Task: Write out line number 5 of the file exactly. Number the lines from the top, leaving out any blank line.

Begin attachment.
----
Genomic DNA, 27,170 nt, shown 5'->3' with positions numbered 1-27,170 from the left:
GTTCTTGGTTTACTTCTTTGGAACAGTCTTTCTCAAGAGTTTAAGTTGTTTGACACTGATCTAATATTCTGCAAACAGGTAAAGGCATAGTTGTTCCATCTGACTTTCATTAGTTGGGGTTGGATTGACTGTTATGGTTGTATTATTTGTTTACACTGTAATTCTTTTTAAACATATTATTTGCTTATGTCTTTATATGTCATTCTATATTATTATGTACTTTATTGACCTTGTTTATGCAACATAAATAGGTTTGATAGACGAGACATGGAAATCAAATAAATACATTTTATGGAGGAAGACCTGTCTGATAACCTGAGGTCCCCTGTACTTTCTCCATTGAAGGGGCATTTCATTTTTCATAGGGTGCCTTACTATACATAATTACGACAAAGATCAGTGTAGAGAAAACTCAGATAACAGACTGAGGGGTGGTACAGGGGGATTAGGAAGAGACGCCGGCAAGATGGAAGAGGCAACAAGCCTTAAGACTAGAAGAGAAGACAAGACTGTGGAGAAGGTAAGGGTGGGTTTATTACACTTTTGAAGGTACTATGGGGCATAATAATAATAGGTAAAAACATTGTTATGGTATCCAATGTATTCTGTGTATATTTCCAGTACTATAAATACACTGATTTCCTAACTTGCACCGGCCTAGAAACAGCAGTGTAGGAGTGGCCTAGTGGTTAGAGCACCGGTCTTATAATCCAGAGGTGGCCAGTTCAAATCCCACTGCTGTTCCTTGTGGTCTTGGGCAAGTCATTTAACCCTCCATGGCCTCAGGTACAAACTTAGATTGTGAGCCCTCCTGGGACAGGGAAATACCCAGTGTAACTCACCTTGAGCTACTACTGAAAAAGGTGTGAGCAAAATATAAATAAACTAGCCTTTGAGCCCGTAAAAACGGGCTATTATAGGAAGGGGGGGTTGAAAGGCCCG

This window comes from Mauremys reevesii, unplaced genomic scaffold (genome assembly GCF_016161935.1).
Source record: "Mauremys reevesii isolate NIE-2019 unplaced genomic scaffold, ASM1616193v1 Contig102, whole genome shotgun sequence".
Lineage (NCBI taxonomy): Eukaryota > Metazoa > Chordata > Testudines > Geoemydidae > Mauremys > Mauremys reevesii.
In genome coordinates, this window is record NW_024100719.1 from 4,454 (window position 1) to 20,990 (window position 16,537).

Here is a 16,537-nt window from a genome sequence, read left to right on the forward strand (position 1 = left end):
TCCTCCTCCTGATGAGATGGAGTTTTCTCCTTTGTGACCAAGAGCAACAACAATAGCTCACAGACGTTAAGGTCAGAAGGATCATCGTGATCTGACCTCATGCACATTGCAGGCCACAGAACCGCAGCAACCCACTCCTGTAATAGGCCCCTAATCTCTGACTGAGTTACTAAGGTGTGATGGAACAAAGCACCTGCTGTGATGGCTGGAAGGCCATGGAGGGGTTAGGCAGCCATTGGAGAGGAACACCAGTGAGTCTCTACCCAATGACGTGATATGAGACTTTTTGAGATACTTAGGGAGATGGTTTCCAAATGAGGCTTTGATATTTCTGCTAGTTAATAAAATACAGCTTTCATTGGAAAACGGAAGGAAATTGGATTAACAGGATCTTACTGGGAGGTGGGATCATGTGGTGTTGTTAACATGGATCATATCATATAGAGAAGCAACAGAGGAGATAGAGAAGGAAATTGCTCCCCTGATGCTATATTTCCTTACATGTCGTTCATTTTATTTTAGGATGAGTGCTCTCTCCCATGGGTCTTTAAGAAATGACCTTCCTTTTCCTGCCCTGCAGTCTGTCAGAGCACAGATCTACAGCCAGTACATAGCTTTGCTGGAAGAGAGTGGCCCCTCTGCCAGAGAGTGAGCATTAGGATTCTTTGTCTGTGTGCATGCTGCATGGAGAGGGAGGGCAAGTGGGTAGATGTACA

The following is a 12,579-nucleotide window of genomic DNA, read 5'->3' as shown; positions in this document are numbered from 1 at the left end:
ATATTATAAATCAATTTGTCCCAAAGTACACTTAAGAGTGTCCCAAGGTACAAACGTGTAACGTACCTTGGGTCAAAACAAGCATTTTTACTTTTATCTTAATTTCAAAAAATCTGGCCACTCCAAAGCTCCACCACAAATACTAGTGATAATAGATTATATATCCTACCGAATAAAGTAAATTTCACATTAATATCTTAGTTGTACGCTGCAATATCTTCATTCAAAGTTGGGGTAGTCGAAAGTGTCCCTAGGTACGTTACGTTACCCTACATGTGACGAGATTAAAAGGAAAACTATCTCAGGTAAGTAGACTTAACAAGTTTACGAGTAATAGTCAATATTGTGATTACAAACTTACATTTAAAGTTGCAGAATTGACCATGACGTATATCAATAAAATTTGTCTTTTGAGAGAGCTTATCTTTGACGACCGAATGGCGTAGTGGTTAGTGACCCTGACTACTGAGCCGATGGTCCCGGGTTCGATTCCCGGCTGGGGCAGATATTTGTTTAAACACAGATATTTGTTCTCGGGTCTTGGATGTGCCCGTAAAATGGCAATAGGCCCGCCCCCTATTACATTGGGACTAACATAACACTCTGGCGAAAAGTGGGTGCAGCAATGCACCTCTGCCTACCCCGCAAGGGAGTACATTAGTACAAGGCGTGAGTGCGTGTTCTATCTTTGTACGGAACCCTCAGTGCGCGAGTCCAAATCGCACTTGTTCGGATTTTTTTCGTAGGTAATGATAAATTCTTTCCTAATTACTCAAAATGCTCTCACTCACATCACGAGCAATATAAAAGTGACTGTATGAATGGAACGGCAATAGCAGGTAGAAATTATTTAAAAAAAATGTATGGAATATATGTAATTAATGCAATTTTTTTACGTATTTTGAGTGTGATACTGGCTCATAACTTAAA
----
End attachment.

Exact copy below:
Lineage (NCBI taxonomy): Eukaryota > Metazoa > Chordata > Testudines > Geoemydidae > Mauremys > Mauremys reevesii.